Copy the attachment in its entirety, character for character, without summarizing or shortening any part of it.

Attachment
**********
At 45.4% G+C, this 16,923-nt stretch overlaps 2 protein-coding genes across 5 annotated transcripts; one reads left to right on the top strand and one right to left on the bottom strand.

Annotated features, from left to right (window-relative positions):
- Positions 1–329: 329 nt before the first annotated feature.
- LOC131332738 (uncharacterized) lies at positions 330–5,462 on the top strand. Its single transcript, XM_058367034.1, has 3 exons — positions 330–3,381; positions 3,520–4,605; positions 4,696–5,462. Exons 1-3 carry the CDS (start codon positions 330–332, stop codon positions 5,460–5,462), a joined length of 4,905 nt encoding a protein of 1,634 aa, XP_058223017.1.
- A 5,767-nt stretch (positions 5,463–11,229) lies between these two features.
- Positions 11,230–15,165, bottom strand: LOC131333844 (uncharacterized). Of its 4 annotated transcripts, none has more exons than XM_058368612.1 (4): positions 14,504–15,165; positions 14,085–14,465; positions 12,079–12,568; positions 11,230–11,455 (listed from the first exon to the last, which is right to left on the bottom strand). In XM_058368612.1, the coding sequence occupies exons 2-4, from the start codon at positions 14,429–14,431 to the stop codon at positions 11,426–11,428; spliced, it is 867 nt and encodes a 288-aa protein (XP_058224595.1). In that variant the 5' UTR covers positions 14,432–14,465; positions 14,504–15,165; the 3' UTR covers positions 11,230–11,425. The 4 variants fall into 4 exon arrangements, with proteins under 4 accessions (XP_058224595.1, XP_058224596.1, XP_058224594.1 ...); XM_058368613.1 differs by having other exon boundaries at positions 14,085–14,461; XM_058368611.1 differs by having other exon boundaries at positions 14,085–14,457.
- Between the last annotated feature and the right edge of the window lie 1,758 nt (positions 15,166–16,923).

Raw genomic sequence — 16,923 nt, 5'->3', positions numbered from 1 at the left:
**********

At 45.4% G+C, this 16,923-nt stretch overlaps 2 protein-coding genes across 5 annotated transcripts; one reads left to right on the top strand and one right to left on the bottom strand.

Annotated features, from left to right (window-relative positions):
- Positions 1–329: 329 nt before the first annotated feature.
- LOC131332738 (uncharacterized) lies at positions 330–5,462 on the top strand. Its single transcript, XM_058367034.1, has 3 exons — positions 330–3,381; positions 3,520–4,605; positions 4,696–5,462. Exons 1-3 carry the CDS (start codon positions 330–332, stop codon positions 5,460–5,462), a joined length of 4,905 nt encoding a protein of 1,634 aa, XP_058223017.1.
- A 5,767-nt stretch (positions 5,463–11,229) lies between these two features.
- Positions 11,230–15,165, bottom strand: LOC131333844 (uncharacterized). Of its 4 annotated transcripts, none has more exons than XM_058368612.1 (4): positions 14,504–15,165; positions 14,085–14,465; positions 12,079–12,568; positions 11,230–11,455 (listed from the first exon to the last, which is right to left on the bottom strand). In XM_058368612.1, the coding sequence occupies exons 2-4, from the start codon at positions 14,429–14,431 to the stop codon at positions 11,426–11,428; spliced, it is 867 nt and encodes a 288-aa protein (XP_058224595.1). In that variant the 5' UTR covers positions 14,432–14,465; positions 14,504–15,165; the 3' UTR covers positions 11,230–11,425. The 4 variants fall into 4 exon arrangements, with proteins under 4 accessions (XP_058224595.1, XP_058224596.1, XP_058224594.1 ...); XM_058368613.1 differs by having other exon boundaries at positions 14,085–14,461; XM_058368611.1 differs by having other exon boundaries at positions 14,085–14,457.
- Between the last annotated feature and the right edge of the window lie 1,758 nt (positions 15,166–16,923).

Raw genomic sequence — 16,923 nt, 5'->3', positions numbered from 1 at the left: